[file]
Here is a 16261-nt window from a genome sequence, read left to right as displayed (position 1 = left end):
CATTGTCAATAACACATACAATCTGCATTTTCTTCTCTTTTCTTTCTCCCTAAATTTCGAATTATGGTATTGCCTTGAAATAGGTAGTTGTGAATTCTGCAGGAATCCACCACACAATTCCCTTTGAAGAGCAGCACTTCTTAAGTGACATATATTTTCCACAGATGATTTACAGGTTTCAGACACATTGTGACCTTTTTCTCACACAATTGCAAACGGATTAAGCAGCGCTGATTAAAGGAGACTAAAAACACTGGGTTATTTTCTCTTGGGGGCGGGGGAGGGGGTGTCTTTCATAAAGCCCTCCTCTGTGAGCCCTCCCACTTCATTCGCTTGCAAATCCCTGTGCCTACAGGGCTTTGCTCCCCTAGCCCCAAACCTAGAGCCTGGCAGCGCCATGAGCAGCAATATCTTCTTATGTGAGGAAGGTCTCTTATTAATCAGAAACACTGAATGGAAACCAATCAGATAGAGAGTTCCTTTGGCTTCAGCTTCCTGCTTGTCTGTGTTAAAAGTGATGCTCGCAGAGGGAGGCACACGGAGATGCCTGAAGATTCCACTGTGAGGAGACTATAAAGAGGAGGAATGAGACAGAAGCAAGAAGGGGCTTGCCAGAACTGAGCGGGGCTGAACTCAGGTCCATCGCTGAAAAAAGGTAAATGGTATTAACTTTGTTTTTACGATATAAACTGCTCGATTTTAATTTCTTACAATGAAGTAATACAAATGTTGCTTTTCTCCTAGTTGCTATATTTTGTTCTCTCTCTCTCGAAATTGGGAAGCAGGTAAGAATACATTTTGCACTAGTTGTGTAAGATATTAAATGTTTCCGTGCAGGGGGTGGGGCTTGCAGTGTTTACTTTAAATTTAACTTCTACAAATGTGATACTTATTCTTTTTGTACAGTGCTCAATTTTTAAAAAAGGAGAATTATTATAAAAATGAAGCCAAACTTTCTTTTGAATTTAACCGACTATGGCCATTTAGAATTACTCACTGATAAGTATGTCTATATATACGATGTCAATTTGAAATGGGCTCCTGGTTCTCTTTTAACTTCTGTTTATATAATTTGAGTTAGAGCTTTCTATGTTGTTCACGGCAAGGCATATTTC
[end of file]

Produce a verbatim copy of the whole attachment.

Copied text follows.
Here is a 16261-nt window from a genome sequence, read left to right as displayed (position 1 = left end):
CATTGTCAATAACACATACAATCTGCATTTTCTTCTCTTTTCTTTCTCCCTAAATTTCGAATTATGGTATTGCCTTGAAATAGGTAGTTGTGAATTCTGCAGGAATCCACCACACAATTCCCTTTGAAGAGCAGCACTTCTTAAGTGACATATATTTTCCACAGATGATTTACAGGTTTCAGACACATTGTGACCTTTTTCTCACACAATTGCAAACGGATTAAGCAGCGCTGATTAAAGGAGACTAAAAACACTGGGTTATTTTCTCTTGGGGGCGGGGGAGGGGGTGTCTTTCATAAAGCCCTCCTCTGTGAGCCCTCCCACTTCATTCGCTTGCAAATCCCTGTGCCTACAGGGCTTTGCTCCCCTAGCCCCAAACCTAGAGCCTGGCAGCGCCATGAGCAGCAATATCTTCTTATGTGAGGAAGGTCTCTTATTAATCAGAAACACTGAATGGAAACCAATCAGATAGAGAGTTCCTTTGGCTTCAGCTTCCTGCTTGTCTGTGTTAAAAGTGATGCTCGCAGAGGGAGGCACACGGAGATGCCTGAAGATTCCACTGTGAGGAGACTATAAAGAGGAGGAATGAGACAGAAGCAAGAAGGGGCTTGCCAGAACTGAGCGGGGCTGAACTCAGGTCCATCGCTGAAAAAAGGTAAATGGTATTAACTTTGTTTTTACGATATAAACTGCTCGATTTTAATTTCTTACAATGAAGTAATACAAATGTTGCTTTTCTCCTAGTTGCTATATTTTGTTCTCTCTCTCTCGAAATTGGGAAGCAGGTAAGAATACATTTTGCACTAGTTGTGTAAGATATTAAATGTTTCCGTGCAGGGGGTGGGGCTTGCAGTGTTTACTTTAAATTTAACTTCTACAAATGTGATACTTATTCTTTTTGTACAGTGCTCAATTTTTAAAAAAGGAGAATTATTATAAAAATGAAGCCAAACTTTCTTTTGAATTTAACCGACTATGGCCATTTAGAATTACTCACTGATAAGTATGTCTATATATACGATGTCAATTTGAAATGGGCTCCTGGTTCTCTTTTAACTTCTGTTTATATAATTTGAGTTAGAGCTTTCTATGTTGTTCACGGCAAGGCATATTTC